Victor: I know every step of this cook.
Walt: Oh, do you?!…
Tell me. Catalytic hydrogenation is protic or aprotic? Because I forgot.
If our reduction is not stereospecific, then how can our product be enantiomerically pure?
I mean, it’s 1-phenyl-1-hydroxy-2-methylaminopropane, containing, of course, chiral centers at carbons number 1 and 2 on a propane chain; then reduction to methamphetamine eliminates which chiral centers again? Because I can’t remember… Come on! Help me out, professor!!
I’ve been thinking for a while, so since I just saw McCains' commercial about how its pizza won't contain certain ingredients that have unfamiliar chemical name to most people, I figured that I should post about it.
Apple, for example, may have a familiar name, but if you read the make up of an apple, you’d see quite a few things baring names that would seem new to you. To understand the relationship between molecules in your food, you need to know university level organic chemistry. We just have to trust that the FDA is doing a good job at evaluating the safety of your food.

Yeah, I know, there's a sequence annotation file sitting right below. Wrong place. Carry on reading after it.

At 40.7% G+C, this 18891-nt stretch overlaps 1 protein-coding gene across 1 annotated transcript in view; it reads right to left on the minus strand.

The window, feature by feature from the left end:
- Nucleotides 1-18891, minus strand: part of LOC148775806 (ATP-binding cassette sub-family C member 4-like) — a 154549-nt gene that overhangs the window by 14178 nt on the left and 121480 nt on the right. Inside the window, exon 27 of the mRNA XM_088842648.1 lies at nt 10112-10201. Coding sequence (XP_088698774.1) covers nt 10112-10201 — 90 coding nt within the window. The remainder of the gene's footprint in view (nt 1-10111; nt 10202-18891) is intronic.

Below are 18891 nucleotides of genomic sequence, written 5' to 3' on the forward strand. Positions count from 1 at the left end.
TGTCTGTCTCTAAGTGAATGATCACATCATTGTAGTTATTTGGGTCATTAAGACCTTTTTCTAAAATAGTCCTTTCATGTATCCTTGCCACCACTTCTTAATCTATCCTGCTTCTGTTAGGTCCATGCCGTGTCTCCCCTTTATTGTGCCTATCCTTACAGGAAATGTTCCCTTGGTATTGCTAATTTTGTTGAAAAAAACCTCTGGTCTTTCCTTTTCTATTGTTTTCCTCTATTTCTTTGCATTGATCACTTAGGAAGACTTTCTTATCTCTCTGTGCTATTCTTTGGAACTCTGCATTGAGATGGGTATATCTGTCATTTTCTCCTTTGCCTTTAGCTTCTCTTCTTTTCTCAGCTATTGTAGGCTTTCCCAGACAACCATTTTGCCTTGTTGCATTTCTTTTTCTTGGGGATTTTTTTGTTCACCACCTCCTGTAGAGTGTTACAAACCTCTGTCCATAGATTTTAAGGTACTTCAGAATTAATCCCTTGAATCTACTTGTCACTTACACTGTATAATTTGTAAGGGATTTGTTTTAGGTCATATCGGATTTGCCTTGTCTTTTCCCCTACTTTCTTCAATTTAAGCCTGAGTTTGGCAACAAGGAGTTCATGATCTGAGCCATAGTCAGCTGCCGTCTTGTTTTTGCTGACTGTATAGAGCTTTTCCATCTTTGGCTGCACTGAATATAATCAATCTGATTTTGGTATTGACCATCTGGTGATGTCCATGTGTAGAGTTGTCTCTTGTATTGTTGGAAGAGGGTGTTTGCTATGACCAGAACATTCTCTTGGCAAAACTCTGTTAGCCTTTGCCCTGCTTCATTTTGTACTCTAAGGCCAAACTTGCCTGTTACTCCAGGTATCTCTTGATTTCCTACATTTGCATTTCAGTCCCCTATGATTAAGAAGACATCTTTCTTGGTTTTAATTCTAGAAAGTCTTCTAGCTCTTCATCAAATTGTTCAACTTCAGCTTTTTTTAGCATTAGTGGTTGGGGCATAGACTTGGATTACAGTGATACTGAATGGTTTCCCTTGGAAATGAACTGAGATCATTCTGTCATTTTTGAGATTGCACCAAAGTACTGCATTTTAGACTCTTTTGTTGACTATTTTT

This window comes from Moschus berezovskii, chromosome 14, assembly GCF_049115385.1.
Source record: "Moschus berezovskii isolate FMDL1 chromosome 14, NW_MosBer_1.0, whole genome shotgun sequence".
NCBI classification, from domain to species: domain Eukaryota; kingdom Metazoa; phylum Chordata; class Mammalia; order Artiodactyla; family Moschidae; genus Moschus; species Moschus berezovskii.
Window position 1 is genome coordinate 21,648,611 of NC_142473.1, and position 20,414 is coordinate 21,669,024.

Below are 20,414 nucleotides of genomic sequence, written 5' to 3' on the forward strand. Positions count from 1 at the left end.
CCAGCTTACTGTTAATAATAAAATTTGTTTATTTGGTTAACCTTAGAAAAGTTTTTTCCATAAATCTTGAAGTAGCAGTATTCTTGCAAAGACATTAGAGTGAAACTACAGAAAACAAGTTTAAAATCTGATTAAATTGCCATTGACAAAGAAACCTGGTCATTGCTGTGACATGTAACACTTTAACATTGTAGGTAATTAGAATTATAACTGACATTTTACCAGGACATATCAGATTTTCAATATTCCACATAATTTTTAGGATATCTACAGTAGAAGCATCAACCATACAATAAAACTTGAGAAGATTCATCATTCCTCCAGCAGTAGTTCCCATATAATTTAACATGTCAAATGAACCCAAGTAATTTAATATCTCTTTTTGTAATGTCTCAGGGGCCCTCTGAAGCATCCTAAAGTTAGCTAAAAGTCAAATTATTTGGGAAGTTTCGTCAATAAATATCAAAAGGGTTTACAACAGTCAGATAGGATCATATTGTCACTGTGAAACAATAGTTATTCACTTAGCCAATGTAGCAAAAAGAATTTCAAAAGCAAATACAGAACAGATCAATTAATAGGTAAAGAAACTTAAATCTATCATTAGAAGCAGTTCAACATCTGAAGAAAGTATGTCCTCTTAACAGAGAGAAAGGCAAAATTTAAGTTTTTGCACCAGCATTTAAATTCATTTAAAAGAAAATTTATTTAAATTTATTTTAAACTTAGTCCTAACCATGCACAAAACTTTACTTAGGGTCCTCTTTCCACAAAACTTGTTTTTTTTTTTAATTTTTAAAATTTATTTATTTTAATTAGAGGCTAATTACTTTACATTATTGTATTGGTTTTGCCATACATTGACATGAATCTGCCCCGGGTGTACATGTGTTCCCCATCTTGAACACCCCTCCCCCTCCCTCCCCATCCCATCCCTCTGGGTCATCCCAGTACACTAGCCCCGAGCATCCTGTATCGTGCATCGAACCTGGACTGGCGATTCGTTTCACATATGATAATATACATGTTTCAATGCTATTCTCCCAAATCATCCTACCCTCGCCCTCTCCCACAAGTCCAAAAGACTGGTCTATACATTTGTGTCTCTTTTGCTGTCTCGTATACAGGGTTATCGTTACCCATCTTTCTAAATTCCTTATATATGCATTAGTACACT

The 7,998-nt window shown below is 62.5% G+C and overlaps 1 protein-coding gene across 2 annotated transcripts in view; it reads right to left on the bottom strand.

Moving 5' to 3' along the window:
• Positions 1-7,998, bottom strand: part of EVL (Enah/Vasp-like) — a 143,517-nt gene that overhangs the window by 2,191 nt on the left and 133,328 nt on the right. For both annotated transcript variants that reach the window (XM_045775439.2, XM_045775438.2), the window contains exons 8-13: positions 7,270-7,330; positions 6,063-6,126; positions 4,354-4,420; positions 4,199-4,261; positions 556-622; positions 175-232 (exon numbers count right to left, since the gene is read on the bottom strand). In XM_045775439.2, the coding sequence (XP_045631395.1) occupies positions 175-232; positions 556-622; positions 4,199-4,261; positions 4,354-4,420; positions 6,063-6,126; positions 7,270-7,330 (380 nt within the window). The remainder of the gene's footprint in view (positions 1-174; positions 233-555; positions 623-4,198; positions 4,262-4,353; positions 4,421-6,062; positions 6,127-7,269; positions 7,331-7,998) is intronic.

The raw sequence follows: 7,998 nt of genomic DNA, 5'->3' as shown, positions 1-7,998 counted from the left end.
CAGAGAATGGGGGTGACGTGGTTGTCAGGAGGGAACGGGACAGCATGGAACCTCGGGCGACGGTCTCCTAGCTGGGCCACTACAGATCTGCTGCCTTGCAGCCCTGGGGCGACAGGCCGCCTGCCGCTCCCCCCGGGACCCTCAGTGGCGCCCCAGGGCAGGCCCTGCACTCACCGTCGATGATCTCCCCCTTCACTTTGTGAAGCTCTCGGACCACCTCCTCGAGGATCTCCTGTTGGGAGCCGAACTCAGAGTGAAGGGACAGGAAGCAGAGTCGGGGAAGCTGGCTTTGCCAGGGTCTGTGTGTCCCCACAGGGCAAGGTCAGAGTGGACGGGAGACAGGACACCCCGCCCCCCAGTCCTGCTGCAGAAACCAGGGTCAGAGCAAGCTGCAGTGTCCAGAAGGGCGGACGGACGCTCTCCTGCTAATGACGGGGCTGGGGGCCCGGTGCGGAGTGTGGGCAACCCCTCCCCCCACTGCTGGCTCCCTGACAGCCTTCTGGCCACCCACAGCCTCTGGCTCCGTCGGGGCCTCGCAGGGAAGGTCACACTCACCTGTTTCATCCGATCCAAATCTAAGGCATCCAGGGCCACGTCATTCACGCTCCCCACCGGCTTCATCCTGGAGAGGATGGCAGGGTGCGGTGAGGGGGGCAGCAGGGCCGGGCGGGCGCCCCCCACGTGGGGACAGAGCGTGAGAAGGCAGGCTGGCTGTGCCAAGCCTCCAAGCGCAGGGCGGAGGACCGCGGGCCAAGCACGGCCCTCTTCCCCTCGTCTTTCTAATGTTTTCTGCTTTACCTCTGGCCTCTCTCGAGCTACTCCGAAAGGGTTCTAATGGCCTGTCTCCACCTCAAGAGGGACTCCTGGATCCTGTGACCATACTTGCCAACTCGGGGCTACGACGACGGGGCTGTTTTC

For example, I came across an article on wiki about how benzene (one of the most well-known carcinogen) was found in quite a few carbonated drinks. The article states that, under the catalytic presence of heat and light, benzene is produced when benzoic acid (preservative) reacts with ascorbic acid (vitamin c).
There is also the problem with how “organic” is being used to mean something else. Organic, as far as I’m concerned, means that it comes from an organic body. Cyanide is organic; but I wouldn’t sprinkle its salts on my meals.
Food is essentially nutritional and edible chemicals. :)
Ever since I put pennies and matchsticks in a solution of hydrogen peroxide and saw it turn into blue, I’ve been wanting to mix other stuff around. I don’t think it would be too smart though. It’d be wise to calculate the reaction and confirm them before attempting it. I’m still trying to figure out what happened. I suspect copper hydroxide or simply copper ions, but the solution slowly got darker and went from a light greenish-blue to a marine blue after spending the night outside with minimal air exposure (other than the air bottled in).